Received Date: December 11, 2009; Accepted Date: December 26, 2009; Published Date: December 26, 2009
Citation: Santos RJ Jr, Batista RA, Rodrigues SA, Filho LX, Lima AS (2009) Antimicrobial Activity of Broth Fermented with Kombucha Colonies. J Microbial Biochem Technol 1:072-078. doi: 10.4172/1948-5948.1000014
Copyright: © 2009 Santos RJ Jr, et al. This is an open-access article distributed under the terms of the Creative Commons Attribution License,which permits unrestricted use, distribution, and reproduction in any medium, provided the original author and source are credited.
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The kombucha is a consortium of yeast and bacterias originally from China, and able to produce a fermented broth, which presents antimicrobial activity against some pathogenic microorganisms. The goal of this work was to investigate the antimicrobial activity of fermented broth by kombucha colonies in the same condition used in a hospital in the Northeast of Brazil and to optimize the medium of kombucha growth. The fermented growth was efficient against Microsporum canis (LM-828), Escherichia coli (CCT-0355) and Salmonella typhi (CCT-1511). The best conditions of inhibition against M. canis (> 32mm) and E. coli (16 mm) was observed at pH 4.0, 55% of commercial sugar and 0.10 g/l of MgSO4, and for S. typhi (32 mm) without MgSO4. The conditions and time of fermentation used in the hospital are wrong.
Kombucha; Antimicrobial; Fermentation; Microorganisms; Pathogens
Kombucha is a symbiotic association of bacteria (Acetobacter xylinum and Bacterium gluconicum) and yeast strains (Zygosaccharomyces kombuchensis, Pichia fluxum and Saccharomyces sp.) (Kurtzman et al., 2001). The variation of its composition could be due to geographic, climatic and cultural conditions as well as diversity of local species of wild yeasts and bacteria (Teoh et al., 2004). These microorganisms are able to grow in culture medium formed of tea infusions (black, mate and green), supplemented by a carbon source. The broth fermented is called “tea fungus” and is originally from the northeast of China (Manchuria). The beverage was introduced in Russia by oriental merchants and then into Eastern Europe and Europe around the turn of this century. This refreshing beverage tasting like sparkling apple cider is often produced at home by fermentation using a tea fungus passed from house to house (Dufresne and Farnworth, 2000).
The fermentation and oxidation processes starts, when the tea fungus is placed in a freshly prepared infusion of tea and sugar. When grown in sucrose medium, colonies of yeast break the sucrose in glucose and fructose, than produce carbon dioxide and ethanol, which are oxidized to acetaldehyde by bacteria of the colonies. The tea fungus produces many other substances, like gluconic acid and vitamins, which with the supply of tea nutrients, give the drink its unusual flavor and healing properties. The glucose is polymerized and produces cellulose and hemicellulose (Greenwalt et al., 1998; Bauer-Petrovska and Petrushevska-Tozi, 2000). A wide range of flavor compounds, including alcohols, aldehydes, ketnes, esters and amino acids have been identified from fermented broth (Teoh et al., 2004).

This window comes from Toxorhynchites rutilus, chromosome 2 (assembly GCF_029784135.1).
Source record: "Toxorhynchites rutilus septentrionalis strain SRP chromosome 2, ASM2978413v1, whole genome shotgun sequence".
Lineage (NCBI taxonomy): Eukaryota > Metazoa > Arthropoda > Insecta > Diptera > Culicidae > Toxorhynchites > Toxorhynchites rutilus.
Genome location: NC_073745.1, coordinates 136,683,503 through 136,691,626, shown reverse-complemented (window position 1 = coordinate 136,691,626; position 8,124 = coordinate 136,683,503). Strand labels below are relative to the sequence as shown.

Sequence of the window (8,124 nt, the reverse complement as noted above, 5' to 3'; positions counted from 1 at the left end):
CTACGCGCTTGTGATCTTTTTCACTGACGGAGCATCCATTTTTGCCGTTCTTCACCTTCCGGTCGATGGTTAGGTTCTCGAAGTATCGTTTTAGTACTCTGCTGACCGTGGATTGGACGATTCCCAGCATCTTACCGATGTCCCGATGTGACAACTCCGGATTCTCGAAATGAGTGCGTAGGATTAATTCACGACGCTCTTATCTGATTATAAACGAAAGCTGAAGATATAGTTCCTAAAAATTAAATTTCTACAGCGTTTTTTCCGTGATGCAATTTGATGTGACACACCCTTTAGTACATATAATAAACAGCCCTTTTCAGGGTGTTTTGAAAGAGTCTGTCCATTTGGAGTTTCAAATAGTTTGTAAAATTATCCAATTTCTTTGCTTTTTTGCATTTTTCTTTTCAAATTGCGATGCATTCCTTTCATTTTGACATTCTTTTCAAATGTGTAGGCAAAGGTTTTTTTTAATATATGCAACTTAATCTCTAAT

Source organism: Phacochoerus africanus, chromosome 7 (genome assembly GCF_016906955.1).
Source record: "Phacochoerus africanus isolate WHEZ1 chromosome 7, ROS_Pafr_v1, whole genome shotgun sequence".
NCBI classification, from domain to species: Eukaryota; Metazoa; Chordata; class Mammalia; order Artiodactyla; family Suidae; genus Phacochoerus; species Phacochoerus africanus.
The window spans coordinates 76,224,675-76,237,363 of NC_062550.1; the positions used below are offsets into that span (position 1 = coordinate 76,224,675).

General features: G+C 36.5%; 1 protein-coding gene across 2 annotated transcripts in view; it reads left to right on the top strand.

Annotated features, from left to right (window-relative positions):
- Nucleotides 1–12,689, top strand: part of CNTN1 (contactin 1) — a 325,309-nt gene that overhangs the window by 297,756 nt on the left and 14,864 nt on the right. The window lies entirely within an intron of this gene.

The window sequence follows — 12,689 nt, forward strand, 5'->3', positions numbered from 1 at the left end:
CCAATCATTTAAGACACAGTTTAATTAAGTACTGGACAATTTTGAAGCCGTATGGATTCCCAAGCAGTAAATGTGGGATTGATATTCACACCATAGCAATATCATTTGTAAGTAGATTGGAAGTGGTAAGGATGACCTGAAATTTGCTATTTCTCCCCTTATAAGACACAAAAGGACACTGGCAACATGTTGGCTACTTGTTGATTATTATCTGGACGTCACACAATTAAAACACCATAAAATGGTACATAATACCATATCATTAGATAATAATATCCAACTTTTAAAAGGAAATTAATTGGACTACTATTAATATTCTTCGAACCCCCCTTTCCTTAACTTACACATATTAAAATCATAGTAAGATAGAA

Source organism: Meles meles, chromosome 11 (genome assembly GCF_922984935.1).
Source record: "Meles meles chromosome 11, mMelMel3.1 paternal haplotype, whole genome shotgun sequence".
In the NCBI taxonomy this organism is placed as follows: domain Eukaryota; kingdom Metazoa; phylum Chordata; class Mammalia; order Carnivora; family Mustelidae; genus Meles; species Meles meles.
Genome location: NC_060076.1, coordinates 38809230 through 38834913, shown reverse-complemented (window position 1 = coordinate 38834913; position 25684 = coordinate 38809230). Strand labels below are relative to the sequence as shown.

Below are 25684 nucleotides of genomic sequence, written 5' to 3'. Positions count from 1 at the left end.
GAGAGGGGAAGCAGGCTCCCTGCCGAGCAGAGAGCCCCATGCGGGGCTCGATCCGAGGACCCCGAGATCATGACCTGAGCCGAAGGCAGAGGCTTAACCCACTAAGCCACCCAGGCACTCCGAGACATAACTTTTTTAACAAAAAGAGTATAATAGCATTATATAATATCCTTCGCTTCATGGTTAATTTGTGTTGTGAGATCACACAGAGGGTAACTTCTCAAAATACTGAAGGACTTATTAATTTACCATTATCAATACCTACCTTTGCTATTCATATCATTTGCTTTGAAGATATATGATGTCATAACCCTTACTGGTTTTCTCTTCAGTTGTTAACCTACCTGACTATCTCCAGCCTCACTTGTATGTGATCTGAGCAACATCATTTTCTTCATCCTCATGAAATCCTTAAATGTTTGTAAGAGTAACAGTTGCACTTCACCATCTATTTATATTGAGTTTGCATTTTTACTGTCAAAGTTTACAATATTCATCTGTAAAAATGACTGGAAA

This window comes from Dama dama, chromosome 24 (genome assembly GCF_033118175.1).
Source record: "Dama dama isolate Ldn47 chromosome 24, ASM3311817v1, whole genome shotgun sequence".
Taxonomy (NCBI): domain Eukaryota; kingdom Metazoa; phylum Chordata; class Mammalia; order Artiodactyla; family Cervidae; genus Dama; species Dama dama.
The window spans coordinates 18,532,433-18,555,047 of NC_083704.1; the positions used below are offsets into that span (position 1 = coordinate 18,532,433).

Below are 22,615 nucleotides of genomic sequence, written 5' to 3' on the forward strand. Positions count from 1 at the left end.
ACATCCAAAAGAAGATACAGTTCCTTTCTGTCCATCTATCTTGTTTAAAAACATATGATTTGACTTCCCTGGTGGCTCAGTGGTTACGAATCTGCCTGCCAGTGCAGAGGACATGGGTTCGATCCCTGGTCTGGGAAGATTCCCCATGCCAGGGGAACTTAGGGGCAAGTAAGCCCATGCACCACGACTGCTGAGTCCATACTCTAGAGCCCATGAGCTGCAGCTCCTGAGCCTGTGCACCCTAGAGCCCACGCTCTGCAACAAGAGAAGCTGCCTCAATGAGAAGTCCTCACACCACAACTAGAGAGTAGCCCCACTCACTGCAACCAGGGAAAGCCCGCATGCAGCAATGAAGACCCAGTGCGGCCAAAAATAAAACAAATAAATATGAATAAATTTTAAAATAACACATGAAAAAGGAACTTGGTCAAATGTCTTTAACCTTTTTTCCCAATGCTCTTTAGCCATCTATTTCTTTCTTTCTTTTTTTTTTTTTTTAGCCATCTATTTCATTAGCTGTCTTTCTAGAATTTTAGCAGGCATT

The fermentation using kombucha colonies is composed of two portions: a floating cellulose pellicle layer, formed during the fermentation by A. xylinum, and the sour liquid broth (fermented broth) (Jayabalan et al., 2008). The fermentation using kombucha as a biological agent is conduced at ambient temperature for up to 7-10 days and produces a carbonated fermented broth, softly acid and with low concentration of ethanol. This broth presents beneficial effects, such as, antibiotic properties, regulation of gas-gastric, intestinal and glandular activities, relief of joint rheumatism, gout and hemorrhoids, positive influence on the cholesterol level, arteriosclerosis, toxin excretion and blood cleansing, diabetes, and aging problems, and it has been claimed to be a prophylactic and therapeutic beneficial agent to human health – from weight loss to curing cancer (Mayser et al., 1995; Cvetkovic et al., 2008). The beneficial effects of kombucha tea are attributed to the presence of tea polyphenols, gluconic acid, glucuronic acid, lactic acid, vitamins, aminoacids, antibiotics and a variety of micronutrients produced during the fermentation (Jayabalan et al., 2008). Many of these compounds are found in the tea’s composition. Mate (Ilex paraguariensis st. Hill) is a plant originally from South America, which has 80% of its planted area in Brazil (Esmerilindro et al., 2002). The leaves are used in the production of tea, and presents in its composition: fiber (14.96-19.95%), fats (5.57-9.10%), protein (8.30- 13.45%), glucose (1.30-6.14%), sucrose (3.60-6.90%), caffeine (0.97-1.79%) among other substances like tannin (Heinrichs and Malavolta, 2001).